Beloved by Toni Morrison

Analysis of Part 3 (Chapters 5 - 7)

Beloved's emergence from the water is eerily reminiscent of the slaves' emergence from the ships in the New World. The difficulty she has walking and her troubled breathing mirror the crowded and polluted conditions of the ship's cellars. These deathly images are juxtaposed by ones of life: Beloved's skin is new, as if she were just born. Her voice is harsh, as if it had never been used before. Her interest in sweets is like a baby's. A further clue to her past is given by Sethe's reaction to seeing her. Sethe's need to unleash a "flood" from her bladder is a birthing image, as if she is giving birth to this girl all over again. These hints, and the timely arrival of Beloved, point to the possibility that Beloved is an incarnation of the ghost of 124.

The patience that possesses Denver when attending Beloved is a direct result of Denver's finally being able to interact with someone else. Her unselfishness in this regard is a sign that she is steadily maturing. Her possessiveness of Beloved, though, betrays an underlying immaturity.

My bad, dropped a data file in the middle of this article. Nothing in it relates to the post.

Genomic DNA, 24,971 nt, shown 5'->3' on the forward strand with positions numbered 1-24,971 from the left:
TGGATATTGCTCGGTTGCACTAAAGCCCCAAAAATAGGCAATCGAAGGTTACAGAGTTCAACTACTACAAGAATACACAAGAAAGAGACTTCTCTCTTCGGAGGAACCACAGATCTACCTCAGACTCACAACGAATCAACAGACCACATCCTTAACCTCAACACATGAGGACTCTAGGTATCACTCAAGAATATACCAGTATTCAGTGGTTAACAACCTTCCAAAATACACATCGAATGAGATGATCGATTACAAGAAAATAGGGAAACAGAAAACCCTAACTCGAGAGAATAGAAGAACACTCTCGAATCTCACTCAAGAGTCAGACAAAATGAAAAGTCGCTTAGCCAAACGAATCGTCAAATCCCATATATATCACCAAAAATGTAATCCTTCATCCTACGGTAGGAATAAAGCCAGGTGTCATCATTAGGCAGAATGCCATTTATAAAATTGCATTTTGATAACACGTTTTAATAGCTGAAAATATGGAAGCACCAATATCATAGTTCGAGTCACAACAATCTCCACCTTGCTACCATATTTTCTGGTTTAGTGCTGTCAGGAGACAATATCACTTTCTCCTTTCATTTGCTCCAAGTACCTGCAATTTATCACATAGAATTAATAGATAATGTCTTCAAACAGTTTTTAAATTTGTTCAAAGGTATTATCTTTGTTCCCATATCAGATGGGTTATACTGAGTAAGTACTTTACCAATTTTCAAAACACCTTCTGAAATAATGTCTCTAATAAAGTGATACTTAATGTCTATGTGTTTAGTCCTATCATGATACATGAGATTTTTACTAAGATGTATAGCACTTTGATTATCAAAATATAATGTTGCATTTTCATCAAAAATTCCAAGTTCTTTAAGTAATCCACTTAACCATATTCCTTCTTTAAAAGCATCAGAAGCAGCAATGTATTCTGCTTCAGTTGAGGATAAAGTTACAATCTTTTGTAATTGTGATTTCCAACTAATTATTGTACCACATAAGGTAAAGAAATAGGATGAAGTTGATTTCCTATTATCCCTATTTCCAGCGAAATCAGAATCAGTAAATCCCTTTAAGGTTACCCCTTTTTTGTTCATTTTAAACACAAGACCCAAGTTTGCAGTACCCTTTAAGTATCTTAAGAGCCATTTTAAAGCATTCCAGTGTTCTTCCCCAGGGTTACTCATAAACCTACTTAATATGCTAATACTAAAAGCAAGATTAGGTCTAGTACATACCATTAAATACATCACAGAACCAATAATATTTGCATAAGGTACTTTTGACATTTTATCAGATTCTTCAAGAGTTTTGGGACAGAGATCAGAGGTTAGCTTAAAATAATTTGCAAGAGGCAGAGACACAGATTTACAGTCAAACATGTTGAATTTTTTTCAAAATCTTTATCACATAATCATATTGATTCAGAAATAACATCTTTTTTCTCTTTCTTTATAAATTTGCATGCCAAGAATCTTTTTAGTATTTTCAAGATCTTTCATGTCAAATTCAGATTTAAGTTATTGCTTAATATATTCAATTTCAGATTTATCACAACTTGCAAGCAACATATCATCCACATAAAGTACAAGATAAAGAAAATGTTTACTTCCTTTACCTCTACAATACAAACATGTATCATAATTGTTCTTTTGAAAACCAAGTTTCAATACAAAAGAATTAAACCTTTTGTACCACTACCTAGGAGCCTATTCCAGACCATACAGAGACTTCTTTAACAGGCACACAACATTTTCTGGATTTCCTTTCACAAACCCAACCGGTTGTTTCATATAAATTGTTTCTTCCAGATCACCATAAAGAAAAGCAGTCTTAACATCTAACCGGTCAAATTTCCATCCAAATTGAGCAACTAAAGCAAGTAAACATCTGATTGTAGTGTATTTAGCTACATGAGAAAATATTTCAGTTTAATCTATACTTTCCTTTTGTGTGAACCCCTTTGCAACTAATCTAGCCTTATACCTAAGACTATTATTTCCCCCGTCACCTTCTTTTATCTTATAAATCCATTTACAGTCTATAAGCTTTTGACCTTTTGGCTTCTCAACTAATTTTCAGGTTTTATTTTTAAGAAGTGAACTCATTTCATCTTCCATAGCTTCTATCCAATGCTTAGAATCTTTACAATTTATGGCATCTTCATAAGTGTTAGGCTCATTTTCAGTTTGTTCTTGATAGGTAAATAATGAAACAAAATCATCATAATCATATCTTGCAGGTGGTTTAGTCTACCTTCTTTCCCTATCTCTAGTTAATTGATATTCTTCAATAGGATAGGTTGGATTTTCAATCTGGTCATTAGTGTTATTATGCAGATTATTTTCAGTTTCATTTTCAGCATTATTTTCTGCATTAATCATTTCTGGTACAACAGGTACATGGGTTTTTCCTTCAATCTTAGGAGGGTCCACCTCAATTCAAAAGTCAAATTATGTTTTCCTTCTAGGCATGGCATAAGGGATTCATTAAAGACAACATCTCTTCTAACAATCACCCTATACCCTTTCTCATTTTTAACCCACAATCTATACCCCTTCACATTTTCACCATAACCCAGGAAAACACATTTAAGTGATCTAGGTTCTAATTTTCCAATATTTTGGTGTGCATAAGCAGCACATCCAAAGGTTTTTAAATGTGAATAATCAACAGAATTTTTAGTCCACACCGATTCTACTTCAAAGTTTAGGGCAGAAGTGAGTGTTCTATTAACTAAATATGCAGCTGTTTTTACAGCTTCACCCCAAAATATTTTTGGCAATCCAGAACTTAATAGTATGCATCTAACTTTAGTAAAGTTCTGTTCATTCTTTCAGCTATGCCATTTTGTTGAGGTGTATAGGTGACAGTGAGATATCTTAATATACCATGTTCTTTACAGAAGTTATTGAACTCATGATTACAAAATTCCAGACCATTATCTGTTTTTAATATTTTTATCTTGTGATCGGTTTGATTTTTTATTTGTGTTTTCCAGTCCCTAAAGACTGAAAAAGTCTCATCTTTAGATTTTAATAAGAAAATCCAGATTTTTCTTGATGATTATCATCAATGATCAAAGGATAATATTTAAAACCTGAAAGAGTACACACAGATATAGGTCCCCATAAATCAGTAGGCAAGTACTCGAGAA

Beloved brings back many memories, especially those with regards to the horrors of slavery. The "mark" which was on Sethe's mother was a mark of possession, branding a slave. Paul D reveals for the first time his 18-year struggle, his endless running and hiding. Slavery, to him, is worse than being an animal: "Mister [a rooster] was allowed to be and stay where he was. But I wasn't." We learn of the cruelty of schoolteacher's two nephews, who sucked on Sethe's milk as if she were an animal. Similarly, Paul D tells of a metal bit he had in his mouth which prevented him from talking, and hints at the pain which he had to endure to rip it out of his mouth.

Juxtaposed with the image of the metal bit is the image of Paul D's heart as a tobacco tin. Perhaps his problem is not so much with his mind and dealing with the past, but with his heart and dealing with himself. Like the bit which held back his tongue, there is a tin holding back his heart and preventing him from loving or being a free man.

It is worth pointing out that at this point in the novel, Sethe is still battling the past. The kneading of the bread and folding of the cloth suggest that she is still reluctant to confront the past, and is instead avoiding it by keeping her hands moving.

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